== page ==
Many readers will echo Verhofstadt’s view on the EU: “Once we fought now we talk!”

August 3, 2017

 

Guy Verhofstadt tweeted: “On this day in 1914, Germany declared war on France. Once we fought now we talk! This is why I am proud to be European!” 

Verhofstadt was once suggested as a candidate to replace Romano Prodi as the next President of the European Commission, but his candidacy was opposed and rejected by a coalition led by Tony Blair and other leaders who had disagreed with Verhofstadt’s uncompromising criticisms of the Anglo-American invasion of Iraq the previous year.”

The writer wanted to learn more about this Belgian politician after receiving this link from Felicity Arbuthnot, whose recent audio account of the past and present of Mosul some readers will have heard.

Guy Verhofstadt served as the 47th Prime Minister of Belgium from 1999 to 2008. He is the Leader of the Alliance of Liberals and Democrats for Europe Group and has been an MEP since 2009.

At one stage, he and his party, Flemish Liberals and Democrats (VLD), formed a coalition with the French-speaking Flemish socialists and Greens in Brussels and Wallonia.

He has been put forward as the possible candidate for replacing José Manuel Barroso as the president of the European Commission by a coalition of Greens, Socialists and Liberals.

In 2015 he supported the European Commission’s proposal to distribute asylum requests for migrants over all countries of the European Union, opposed by UK and France. He also called on governments of France, the UK, and Hungary to stop building walls and increasing border security measures and redirect their efforts to  humanitarian assistance.

There were other subjects on which we would not agree, but his position on migrants seems just and humane. He also fosters progressive political alliances which many in this country advocate.

 

 

 

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Lampedusa: the “globalization of indifference”

October 4, 2013

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“A terrible human tragedy is taking place at the gates of Europe. And not for the first time,” said Jean-Claude Mignon, head of the Council of Europe’s parliamentary assembly. “We must end this now. I hope that this will be the last time we see a tragedy of this kind, and I make a fervent appeal for specific, urgent action by member states to end this shame.”

 drowned migrants

On Thursday, Oct. 3, 2013, hundreds of people died when a ship carrying African migrants toward Italy caught fire and sank off the Sicilian island of Lampedusa, spilling hundreds of passengers into the sea. Lampedusa, closer to the mainland Africa than Italy, has become the first port of entrance for migrants searching for a way into Europe. Its 6,000 residents are often outnumbered by thousands of migrants housed in improvised camps on the island.

It is reported that the UN Agency for refugees has, in the past, criticised the condition of the refugee camps and has now expressed dismay at the drowning of migrants. That response is far from adequate.

Nearer the truth

Pope Francis said: “Let’s unite our efforts so that tragedies like this don’t happen again. Only a decisive collaboration of everyone can help and prevent them . . .The word disgrace comes to mind. It is a disgrace.”

He deplored “the globalization of indifference” and added, “We pray for a heart which will embrace immigrants.”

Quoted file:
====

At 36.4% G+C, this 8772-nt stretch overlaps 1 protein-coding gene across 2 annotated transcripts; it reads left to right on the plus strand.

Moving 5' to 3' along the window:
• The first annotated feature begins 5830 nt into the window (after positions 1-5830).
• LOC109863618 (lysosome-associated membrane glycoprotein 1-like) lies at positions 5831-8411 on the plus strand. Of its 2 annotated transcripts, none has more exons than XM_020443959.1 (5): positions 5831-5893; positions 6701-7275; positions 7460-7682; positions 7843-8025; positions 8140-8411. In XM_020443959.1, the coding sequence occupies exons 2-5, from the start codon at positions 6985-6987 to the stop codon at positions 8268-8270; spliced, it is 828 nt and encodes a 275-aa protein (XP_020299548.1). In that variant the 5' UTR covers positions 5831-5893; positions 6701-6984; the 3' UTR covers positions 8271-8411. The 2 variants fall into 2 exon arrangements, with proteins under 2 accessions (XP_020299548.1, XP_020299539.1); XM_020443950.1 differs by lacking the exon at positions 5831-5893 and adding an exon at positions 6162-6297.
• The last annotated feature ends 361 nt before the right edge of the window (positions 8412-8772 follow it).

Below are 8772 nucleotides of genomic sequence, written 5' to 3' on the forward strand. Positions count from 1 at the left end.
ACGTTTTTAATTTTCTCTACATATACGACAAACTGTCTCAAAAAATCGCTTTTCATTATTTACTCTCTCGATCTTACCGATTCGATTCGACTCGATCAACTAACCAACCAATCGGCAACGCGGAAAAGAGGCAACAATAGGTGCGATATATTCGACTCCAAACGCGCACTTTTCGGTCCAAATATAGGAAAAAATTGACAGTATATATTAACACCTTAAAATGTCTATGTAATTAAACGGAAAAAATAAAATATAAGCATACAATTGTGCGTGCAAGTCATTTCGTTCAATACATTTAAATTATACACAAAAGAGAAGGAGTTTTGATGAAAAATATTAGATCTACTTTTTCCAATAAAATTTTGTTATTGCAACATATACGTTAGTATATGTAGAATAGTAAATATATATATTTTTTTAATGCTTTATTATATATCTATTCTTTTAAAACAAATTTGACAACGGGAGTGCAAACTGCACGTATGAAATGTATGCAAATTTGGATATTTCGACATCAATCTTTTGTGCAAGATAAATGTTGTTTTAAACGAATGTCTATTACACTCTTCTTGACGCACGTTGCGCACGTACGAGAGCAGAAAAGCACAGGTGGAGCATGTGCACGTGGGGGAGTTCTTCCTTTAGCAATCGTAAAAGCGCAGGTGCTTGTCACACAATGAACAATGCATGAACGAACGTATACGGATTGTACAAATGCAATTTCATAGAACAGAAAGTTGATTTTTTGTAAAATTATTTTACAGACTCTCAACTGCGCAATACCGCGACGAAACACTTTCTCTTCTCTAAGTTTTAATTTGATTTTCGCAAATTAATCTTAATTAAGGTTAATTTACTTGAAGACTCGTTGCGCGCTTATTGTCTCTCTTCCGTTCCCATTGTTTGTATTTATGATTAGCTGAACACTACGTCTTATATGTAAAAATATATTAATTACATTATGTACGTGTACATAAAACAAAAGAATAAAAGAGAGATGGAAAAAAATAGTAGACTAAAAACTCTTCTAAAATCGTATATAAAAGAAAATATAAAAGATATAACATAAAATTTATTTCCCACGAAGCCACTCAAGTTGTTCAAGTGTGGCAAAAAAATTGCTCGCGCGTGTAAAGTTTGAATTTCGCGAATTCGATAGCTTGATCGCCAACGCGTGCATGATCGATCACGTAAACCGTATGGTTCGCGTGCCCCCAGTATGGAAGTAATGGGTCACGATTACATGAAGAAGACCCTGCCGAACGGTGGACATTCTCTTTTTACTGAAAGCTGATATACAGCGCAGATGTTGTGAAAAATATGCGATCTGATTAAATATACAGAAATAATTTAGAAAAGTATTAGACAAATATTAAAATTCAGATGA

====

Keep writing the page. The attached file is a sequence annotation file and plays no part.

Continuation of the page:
But that will not go to the heart of the problem:  UN Secretary General Boutros Ghali did

agenda for peaceUN chief, Boutros Ghali, in his Agenda for Peace (1992) proposed a really effective early warning system with regional centres set up to undertake preventive diplomacy, to create confidence and to offer early warning based on information gathering. He advocated preventive deployment and, in some situations, demilitarised zones.

The United Nations’ current network of early warning systems is designed to monitor environmental threats, the risk of nuclear accident, natural disasters, mass movements of populations, the threat of famine and the spread of disease. Harvard’s Patrick Philippe Meier cast doubt on their value and purpose:

“Conventional conflict early warning systems are designed by us in the West to warn ourselves. They are about control. These systems are centralized, hierarchical, bureaucratic and ineffective and highly academic. Indeed, the vast majority of operational conflict early warning systems are little more than fancy databases used to store, retrieve and analyze data”.

Ghali then went on to say that such information would then be used to consider the United Nations action to be taken to alleviate it.

Programmes which would build peace and prosperity in troubled areas

RPDP coverQuaker Ted Dunn, who spent time as a hospital administrator in Ethiopia as part of his Friends Ambulance duties, later spent the rest of his life meeting or contacting decision makers in many countries to advocate regional peace and development programmes, sometimes compared with the Marshall Plan. RPDP, he advised, could be financed by

  • internal savings from lowered arms expenditure,
  • using money released by debt cancellation,
  • a levy on arms trade (Ghali),
  • a Tobin tax on speculative flows,
  • aviation fuel tax,

The outspoken Boutros Ghali, very unpopular with some senior American politicians, was emphatically denied a second term. Dunn’s work also ran contrary to the interests of powerfully lobbying finance, armaments and energy corporates.

Ted Dunn’s highly commended work – see the next post – met with indifference from the British Government and a general public preoccupied with its own personal well-being and interests.

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We have all failed – the evidence lies on the shores of Lampedusa.

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